I think this may not be the result of the immunosuppression, that is necessary after the transplant, but the result of a "normal" liver metabolism.

R.


I would like to elaborate a bit here on the story of the person who underwent a liver transplant and cured of MS. In fact, I think it is not the immuno suppressive mediation but the liver itself that changed the metabolism.

The liver makes our cholesterol, an absolutely essential part of our metabolism. There is HDL and LDL cholesterol, which in their ratio is known as our cholesterol value. Cholesterol is not as bad as often thought; the book titled the Cholesterol Hype by Malcolm Kendrick is a real winner. In Japan, a high cholesterol is seen as a good sign of a healthy life.

Recently a new form of cholesterol was discovered: MGmin-LDL. It seems to be super sticky, and grows on sugar. It also seems to have a very fine structure.

http://www.healthhabits.ca/2011/05/27/m ... -kill-you/

<shortened url>

http://reuptake.org/2011/05/27/mgmin-ld ... t-disease/

I think that besides forming the famous plaques, this super sticky cholesterol can block the fine pores of our normal veins with disastrous consequences for patients who already have a poor nutritional condition. And possibly (according to an article in a local paper), people would benefit when taking Metformin as Metformin seems to break down this ultrabad cholesterol.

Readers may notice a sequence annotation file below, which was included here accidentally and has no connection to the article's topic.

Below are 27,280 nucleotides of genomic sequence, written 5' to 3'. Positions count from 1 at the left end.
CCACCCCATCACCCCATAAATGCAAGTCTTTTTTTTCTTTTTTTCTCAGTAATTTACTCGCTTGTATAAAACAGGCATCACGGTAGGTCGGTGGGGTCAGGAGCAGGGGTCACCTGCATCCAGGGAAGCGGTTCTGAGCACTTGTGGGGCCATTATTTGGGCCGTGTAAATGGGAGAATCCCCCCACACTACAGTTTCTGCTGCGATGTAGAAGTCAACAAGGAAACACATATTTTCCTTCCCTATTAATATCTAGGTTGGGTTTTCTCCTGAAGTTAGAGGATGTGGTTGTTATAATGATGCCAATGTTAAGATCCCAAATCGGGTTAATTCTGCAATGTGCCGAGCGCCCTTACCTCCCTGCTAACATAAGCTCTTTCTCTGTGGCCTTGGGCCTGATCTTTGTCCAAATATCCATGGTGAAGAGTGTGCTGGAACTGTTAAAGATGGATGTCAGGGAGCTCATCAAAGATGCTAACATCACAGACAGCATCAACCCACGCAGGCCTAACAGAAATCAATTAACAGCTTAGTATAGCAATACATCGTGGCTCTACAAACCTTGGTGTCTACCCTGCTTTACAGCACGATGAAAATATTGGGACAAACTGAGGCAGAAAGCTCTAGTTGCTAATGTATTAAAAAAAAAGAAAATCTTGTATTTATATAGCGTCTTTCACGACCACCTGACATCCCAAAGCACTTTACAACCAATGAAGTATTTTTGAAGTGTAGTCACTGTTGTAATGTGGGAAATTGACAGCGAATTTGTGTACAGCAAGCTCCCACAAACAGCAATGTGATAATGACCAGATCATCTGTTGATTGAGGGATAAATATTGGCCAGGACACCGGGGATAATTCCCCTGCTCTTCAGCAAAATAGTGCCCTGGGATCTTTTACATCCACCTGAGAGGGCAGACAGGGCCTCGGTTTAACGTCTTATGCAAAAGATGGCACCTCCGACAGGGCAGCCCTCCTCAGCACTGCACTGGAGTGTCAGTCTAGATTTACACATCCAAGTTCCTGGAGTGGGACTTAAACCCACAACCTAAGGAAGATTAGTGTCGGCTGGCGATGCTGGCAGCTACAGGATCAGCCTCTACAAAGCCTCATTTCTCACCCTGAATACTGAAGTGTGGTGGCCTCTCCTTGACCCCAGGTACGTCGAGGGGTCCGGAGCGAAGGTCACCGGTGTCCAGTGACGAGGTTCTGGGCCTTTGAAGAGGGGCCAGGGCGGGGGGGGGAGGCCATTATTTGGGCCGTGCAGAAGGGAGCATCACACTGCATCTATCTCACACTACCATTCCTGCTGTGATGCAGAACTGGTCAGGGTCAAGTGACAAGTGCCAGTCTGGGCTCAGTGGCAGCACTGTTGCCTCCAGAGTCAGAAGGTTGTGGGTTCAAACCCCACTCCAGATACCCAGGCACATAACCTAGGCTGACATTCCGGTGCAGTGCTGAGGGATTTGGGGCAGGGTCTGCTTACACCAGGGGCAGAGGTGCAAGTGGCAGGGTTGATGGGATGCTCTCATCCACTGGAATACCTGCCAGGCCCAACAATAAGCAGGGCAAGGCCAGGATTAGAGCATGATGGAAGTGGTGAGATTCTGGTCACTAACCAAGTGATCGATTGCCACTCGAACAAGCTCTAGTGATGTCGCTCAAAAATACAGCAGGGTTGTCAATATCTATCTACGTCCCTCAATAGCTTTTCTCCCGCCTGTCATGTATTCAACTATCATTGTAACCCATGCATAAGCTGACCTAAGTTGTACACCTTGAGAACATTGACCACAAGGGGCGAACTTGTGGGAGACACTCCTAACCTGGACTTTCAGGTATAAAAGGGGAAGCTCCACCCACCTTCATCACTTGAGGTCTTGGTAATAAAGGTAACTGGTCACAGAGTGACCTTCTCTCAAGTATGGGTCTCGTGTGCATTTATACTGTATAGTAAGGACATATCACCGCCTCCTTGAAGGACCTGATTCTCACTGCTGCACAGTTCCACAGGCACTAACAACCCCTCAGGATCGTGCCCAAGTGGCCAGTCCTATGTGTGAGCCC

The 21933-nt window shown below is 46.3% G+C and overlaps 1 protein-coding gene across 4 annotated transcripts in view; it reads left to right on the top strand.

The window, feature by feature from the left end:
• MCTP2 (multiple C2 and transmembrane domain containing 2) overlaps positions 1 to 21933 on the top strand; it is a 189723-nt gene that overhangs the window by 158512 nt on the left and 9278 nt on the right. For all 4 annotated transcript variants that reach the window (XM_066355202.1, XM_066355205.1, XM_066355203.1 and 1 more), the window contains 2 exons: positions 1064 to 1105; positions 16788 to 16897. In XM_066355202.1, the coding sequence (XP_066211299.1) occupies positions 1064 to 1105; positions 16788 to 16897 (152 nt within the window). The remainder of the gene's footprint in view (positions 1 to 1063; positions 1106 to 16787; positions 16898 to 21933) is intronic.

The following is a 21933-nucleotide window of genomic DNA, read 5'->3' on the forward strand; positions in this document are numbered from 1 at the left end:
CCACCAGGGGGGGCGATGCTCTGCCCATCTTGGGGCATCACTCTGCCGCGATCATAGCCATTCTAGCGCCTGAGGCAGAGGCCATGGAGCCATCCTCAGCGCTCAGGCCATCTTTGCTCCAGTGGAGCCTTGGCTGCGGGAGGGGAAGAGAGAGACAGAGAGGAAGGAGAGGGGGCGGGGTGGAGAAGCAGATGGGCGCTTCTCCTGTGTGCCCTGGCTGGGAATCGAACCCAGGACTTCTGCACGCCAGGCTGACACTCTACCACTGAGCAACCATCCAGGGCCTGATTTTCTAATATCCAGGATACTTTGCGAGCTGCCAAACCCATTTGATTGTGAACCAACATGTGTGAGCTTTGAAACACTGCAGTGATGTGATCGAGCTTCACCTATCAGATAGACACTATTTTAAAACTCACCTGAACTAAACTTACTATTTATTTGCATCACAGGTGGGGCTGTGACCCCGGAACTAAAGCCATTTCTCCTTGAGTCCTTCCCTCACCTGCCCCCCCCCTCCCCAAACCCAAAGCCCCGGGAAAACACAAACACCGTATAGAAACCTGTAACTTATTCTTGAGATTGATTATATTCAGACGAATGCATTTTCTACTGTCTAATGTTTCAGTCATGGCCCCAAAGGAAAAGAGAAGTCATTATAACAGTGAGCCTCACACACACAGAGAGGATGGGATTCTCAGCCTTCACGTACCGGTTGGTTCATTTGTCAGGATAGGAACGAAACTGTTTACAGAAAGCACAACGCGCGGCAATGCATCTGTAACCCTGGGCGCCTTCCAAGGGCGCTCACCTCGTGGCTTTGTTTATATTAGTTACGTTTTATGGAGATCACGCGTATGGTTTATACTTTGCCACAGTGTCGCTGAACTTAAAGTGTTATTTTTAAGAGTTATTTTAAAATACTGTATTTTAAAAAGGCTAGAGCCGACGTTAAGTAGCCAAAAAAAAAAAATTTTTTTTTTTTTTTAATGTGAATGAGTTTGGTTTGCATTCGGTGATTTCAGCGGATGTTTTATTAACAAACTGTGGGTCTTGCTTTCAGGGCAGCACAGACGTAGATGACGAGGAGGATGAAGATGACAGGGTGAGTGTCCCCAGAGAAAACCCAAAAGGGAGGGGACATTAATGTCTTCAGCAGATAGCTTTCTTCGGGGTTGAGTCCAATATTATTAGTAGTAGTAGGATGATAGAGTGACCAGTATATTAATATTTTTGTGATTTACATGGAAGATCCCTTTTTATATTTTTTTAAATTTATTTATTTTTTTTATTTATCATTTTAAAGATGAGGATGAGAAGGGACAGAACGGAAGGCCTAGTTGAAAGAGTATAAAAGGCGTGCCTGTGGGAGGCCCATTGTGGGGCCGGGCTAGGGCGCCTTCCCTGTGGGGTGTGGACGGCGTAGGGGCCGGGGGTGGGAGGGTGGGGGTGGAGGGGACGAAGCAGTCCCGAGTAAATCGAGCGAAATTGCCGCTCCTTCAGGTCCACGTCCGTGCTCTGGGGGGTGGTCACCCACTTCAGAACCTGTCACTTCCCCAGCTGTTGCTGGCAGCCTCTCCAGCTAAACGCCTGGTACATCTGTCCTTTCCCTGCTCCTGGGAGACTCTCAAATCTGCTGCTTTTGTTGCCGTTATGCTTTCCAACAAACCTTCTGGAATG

I think this is also closely related to a recent posting on the biofilms on a Dutch web forum http://www.lymediseaseresource.com/Serrapetase.html
This might in fact point to exactly the same mechanism. In other words, that it is this super-sticky MG-min LDL cholesterol that puts a biofilm in our veins. Where another liver by transplant (which is quite something...) or a sugar-free diet with Metformin (diabetes therapy 2) would improve the vascular condition so that the micro-cellular nutrition condition is strengthened.

If the biofilm in our veins inhibits or impairs the normal feeding, cells will die. This of course will be a controlled process (apoptosis which means that a calcification of the cells occurs). And finally, this is just like atherosclerosis, but also coupled with the micro-cellular nutrition falling sharply.

THIS IS PRECISELY THE POINT WHERE THE SQUARE IS ROUNDED AND WE ARE BACK AT THE FIRST POSTING OF THIS THREAD. I THINK WITH THIS THREAD, WE HAVE PRETTY MUCH UNRAVELLED WHAT IS MS.